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M6 13-005

Exam 4: Cardiovascular System; Inflammatory DO of the Heart

Rheumatic Heart Disease An inflammatory disease caused by Group A hemolytic streptococci pharyngitis or URI.
Rheumatic Heart Disease (Today) Results from ineffective treatment or isolated virulent stains.
Rheumatic Heart Disease (Affects) Pericardium, Myocardium, Epicardium
Rheumatic Heart Disease (Most affected site) The valves of the heart, they can become necrotic leaving scar tissue. Result in valvular stenosis.
Rheumatic Heart Disease (S/S) Specific to valve involved. Fever, increased pulse, epistaxis, anemia, joint movement, nodules found on joints & SQ tissues.
Rheumatic Heart Disease (Subjective Data) joint pain (polyarthritis), ABD pain, Chest pain, lethargy, fatigue
Rheumatic Heart Disease (Objective Data) Small erythematous circles (skin), Erythema marginatum, Involuntary purposeless movement, heart murmur resulting from stenosis
Erythema Marginatum wavy lines of the trunk that disappear rapidly
Healthy Valve Opens and closes properly
Diseased Valve w/ Incompetence Fails to close properly, Leaks
Rheumatic Heart Disease (Dx Tests) Echocardiogram, Electrocardiogram (ECG), Lab Values (Indicate inflammation)
Rheumatic Heart Disease (Lab Values) Leukocytes increased, Erythrocyte Sedimentation Rate (ESR) elevated, C-Reactive Protein (CRP) elevated.
Rheumatic Heart Disease (Medical Management) Prevention is more effective than treatment.
Pericarditis Inflammation of the pericardium, the membranous sac enveloping the heart
Pericadirits (Causes) Acute or chronic, bacterial, viral and fungal. Chest Trauma. MI. Common after thoracic surgery, Malignant disorders, Azotemia, SLE, Radiation, Drug Reations
Pericarditis (Clinical Manifestations) Mimics pain of MI, Dyspnea, Fever, Chills, Diaphoresis, Leukocytosis
Hallmark Symptom of Pericarditis Pericardial Friction Rub
Heart Failure (HF) If fluid in percardial space is sufficient to compress heart
Pericarditis (Subjective Data) Muscle aches, Fatigue, Dyspnea, Excruciating Precordial Pain
Pericarditis (Objective Data) Orthopnic Position, Elevated Temp, chill, diaphoresis, Non-productive cough, VS changes: rapid/forcible pulse, rapid/shallow breathing, pericardial friction rub, muffled or distant heart sound. dysrhytmias
Pericarditis (Dx Test) Chest Radiograph, Electrocardiogram (ECG), Echocardiography
Pericarditis (Lab Values) Leukocytosis, ESR elevated, Blood Cultures, CRP, Cardiac Enzymes
Cardiac Tamponade Pericardial Effusion restricts heart movement
Pericaricentesis (Pericardial Tap) This is done when cardiac output is severely reduced. A small drainage catheter may be left in place when fluid reforms.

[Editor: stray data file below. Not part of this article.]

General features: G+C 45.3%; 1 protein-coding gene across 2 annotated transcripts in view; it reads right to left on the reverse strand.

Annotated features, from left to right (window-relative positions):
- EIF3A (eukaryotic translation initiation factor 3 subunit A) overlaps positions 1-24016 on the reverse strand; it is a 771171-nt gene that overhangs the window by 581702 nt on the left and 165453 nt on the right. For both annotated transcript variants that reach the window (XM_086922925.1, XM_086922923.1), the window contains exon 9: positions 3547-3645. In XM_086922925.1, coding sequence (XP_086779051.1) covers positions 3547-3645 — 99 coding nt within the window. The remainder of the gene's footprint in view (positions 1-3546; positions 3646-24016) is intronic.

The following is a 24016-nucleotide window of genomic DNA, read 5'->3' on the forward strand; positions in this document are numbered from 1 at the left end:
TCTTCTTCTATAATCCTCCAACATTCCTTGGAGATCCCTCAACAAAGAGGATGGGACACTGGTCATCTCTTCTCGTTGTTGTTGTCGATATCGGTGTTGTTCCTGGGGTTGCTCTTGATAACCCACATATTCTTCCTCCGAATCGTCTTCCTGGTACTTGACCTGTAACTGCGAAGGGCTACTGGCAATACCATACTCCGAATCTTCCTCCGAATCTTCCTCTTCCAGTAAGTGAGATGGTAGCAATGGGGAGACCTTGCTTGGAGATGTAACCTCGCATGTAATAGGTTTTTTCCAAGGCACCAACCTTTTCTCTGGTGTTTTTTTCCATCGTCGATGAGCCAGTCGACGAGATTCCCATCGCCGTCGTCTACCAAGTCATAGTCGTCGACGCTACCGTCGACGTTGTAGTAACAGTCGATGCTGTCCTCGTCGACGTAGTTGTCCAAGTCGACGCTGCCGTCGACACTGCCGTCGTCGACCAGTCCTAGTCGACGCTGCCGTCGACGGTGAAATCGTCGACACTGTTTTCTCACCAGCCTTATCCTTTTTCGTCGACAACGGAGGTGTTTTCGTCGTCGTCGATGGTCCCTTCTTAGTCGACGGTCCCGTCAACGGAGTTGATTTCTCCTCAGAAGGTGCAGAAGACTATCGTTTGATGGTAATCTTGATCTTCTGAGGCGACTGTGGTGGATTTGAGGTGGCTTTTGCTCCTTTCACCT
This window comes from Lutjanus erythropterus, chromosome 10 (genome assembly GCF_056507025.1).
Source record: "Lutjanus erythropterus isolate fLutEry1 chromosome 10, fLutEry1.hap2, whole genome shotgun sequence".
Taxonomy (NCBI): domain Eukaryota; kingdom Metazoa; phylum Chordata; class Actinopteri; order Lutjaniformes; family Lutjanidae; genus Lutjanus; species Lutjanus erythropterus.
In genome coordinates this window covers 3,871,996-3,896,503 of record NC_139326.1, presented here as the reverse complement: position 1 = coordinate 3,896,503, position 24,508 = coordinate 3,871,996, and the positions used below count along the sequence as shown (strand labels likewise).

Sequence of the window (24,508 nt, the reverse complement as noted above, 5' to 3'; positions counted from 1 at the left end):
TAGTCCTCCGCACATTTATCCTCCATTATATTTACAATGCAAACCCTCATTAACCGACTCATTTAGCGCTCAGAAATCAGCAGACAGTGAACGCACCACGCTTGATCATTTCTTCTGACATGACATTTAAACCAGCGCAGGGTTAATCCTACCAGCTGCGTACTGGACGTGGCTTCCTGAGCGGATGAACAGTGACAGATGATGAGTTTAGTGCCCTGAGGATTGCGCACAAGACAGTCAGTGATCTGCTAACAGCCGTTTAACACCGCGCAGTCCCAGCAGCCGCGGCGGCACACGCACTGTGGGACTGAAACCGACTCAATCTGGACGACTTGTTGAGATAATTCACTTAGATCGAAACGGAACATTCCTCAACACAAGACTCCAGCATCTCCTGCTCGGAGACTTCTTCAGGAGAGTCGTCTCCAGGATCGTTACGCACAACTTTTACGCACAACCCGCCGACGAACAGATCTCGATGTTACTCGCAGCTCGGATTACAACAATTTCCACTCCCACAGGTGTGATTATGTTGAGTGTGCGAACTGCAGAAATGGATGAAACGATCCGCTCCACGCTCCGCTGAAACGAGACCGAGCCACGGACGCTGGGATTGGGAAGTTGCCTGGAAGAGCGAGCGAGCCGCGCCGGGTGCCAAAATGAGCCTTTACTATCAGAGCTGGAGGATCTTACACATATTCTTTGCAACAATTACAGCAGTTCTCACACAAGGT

Pericardial fenestration (pericardial window) done in cases when pericardiocentesis and pericardiostomy were inadequate in allowing fluid to drain.
Endocarditis Infection or inflammation of the inner layer of heart tissue, particularly the heart valves.
Endocarditis (Etiology/Pathophys) Can be caused by bacterial, viral, or fungal organisms Most common: Streptococcus viridans Streptococcus pyogenes Staphylococcus aureus Staphylococcus epidermidis Enterococci
Endocarditis (Manifestations Acute) Symptoms progress rapidly and in dangerous sequence
Endocarditis (Manifestations Subacute) Symptoms occur gradually with damage occurring over a long period of time
Endocarditis (Subjective Data) Complaints of flu-like symptoms Recurrent fever Undue fatigue Chest pain Headaches Joint pain Chills
Endocarditis (Objective Data) Petechiae in conjunctiva, oral mucosa, neck, anterior chest, abdomen and legs. Splinter hemorrhages in nail beds Nontender macula (spot or blotch) on palms and soles Tender erythematous Elevated nodules on pads of finders and toes
Endocarditis (Dx Findings) Electrocardiogram (ECG) changes Chest radiograph reveal evidence of heart failure or cardiomegaly Transesophageal Echocardiography (TEE) to assess vegetation, thrombi, or abscesses on valves
Endocarditis (Lab Tests) Leukocytosis Erythrocyte Sedimentation Rate (ESR) elevated Anemia Hyperglobulinemia Blood cultures Culture and Sensitivity (C&S)
Myocarditis Inflammation of the myocardium or the muscle layer of the heart
Myocarditis (Manifestations) Symptoms Vary. Upper Respiratory Infection (URI) symptoms (fever, chills, sore throat) Abdominal pain with nausea, vomiting, diarrhea, and myalgia Symptoms generally occur up to 6 weeks before patient becomes symptomatic
Myocarditis (Symptomatic Signs) Chest Pain, Dyspnea, Cardiac Enlargement, Murmur, Gallop, Tachyca
Myocarditis (Dx Tests) Chest Radiograph, ECG, Echocardiogram, Endomyocardial Biopsy
Myocarditis (Medical Management) Therapy is symptomatic. Similar to endocarditis treatment: Bed rest Oxygen Antibiotics Anti-inflammatory agents Assessment Correction of dysrhythmias
Myocarditis (Goals of Treatment) Preserve myocardial function Prevent heart failure and other serious complications Cardiomyopathy
Myocarditis (Indications for Cardiac Transplant) Cardiomyopathy (weakness in the structure/function of the heart muscle) Accounts for 50% of all transplants End Stage Coronary Artery Disease (CAD) This accounts for 40% of all transplants.
Myocarditis (Immunosupressive Therapy) Begins in the operating room Regimens can vary, but usually include: azathioprine (Imuran) cyclosporine (Neoral, Sandimmune, Gengref) Corticosteroids (Prednisone) Life Long Therapy
Myocarditis (Nursing Dx) Develop nursing diagnoses and list appropriate interventions for the patient with: Rheumatic Heart Disease Pericarditis Endocarditis Myocarditis
Created by: jtzuetrong